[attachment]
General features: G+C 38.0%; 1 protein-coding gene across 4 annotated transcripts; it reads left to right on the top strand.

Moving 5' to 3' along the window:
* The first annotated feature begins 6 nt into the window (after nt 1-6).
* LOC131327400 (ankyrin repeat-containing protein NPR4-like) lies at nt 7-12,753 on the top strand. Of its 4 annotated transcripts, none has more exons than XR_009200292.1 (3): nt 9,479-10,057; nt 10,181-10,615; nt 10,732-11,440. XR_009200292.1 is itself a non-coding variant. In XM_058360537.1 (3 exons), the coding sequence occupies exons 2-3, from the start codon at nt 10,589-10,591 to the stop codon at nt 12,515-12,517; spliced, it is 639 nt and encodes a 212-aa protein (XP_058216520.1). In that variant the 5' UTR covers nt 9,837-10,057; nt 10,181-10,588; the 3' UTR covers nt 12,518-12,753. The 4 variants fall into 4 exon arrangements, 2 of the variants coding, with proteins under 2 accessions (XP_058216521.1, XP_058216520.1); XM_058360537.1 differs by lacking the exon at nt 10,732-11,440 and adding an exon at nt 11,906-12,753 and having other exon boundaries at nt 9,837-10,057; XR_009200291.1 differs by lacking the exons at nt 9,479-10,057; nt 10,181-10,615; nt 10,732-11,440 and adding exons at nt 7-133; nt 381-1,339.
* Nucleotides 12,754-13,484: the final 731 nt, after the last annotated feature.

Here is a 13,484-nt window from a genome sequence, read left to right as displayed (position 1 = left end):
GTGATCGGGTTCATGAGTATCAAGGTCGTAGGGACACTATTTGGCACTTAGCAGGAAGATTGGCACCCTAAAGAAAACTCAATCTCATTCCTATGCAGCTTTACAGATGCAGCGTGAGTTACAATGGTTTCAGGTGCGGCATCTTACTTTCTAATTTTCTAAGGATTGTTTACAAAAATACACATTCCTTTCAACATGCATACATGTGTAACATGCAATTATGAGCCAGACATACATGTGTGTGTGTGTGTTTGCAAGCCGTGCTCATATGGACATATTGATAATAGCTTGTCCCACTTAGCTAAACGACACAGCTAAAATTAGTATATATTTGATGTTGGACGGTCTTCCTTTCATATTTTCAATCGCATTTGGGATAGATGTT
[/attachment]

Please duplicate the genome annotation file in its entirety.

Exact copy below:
General features: G+C 38.0%; 1 protein-coding gene across 4 annotated transcripts; it reads left to right on the top strand.

Moving 5' to 3' along the window:
* The first annotated feature begins 6 nt into the window (after nt 1-6).
* LOC131327400 (ankyrin repeat-containing protein NPR4-like) lies at nt 7-12,753 on the top strand. Of its 4 annotated transcripts, none has more exons than XR_009200292.1 (3): nt 9,479-10,057; nt 10,181-10,615; nt 10,732-11,440. XR_009200292.1 is itself a non-coding variant. In XM_058360537.1 (3 exons), the coding sequence occupies exons 2-3, from the start codon at nt 10,589-10,591 to the stop codon at nt 12,515-12,517; spliced, it is 639 nt and encodes a 212-aa protein (XP_058216520.1). In that variant the 5' UTR covers nt 9,837-10,057; nt 10,181-10,588; the 3' UTR covers nt 12,518-12,753. The 4 variants fall into 4 exon arrangements, 2 of the variants coding, with proteins under 2 accessions (XP_058216521.1, XP_058216520.1); XM_058360537.1 differs by lacking the exon at nt 10,732-11,440 and adding an exon at nt 11,906-12,753 and having other exon boundaries at nt 9,837-10,057; XR_009200291.1 differs by lacking the exons at nt 9,479-10,057; nt 10,181-10,615; nt 10,732-11,440 and adding exons at nt 7-133; nt 381-1,339.
* Nucleotides 12,754-13,484: the final 731 nt, after the last annotated feature.

Here is a 13,484-nt window from a genome sequence, read left to right as displayed (position 1 = left end):
GTGATCGGGTTCATGAGTATCAAGGTCGTAGGGACACTATTTGGCACTTAGCAGGAAGATTGGCACCCTAAAGAAAACTCAATCTCATTCCTATGCAGCTTTACAGATGCAGCGTGAGTTACAATGGTTTCAGGTGCGGCATCTTACTTTCTAATTTTCTAAGGATTGTTTACAAAAATACACATTCCTTTCAACATGCATACATGTGTAACATGCAATTATGAGCCAGACATACATGTGTGTGTGTGTGTTTGCAAGCCGTGCTCATATGGACATATTGATAATAGCTTGTCCCACTTAGCTAAACGACACAGCTAAAATTAGTATATATTTGATGTTGGACGGTCTTCCTTTCATATTTTCAATCGCATTTGGGATAGATGTT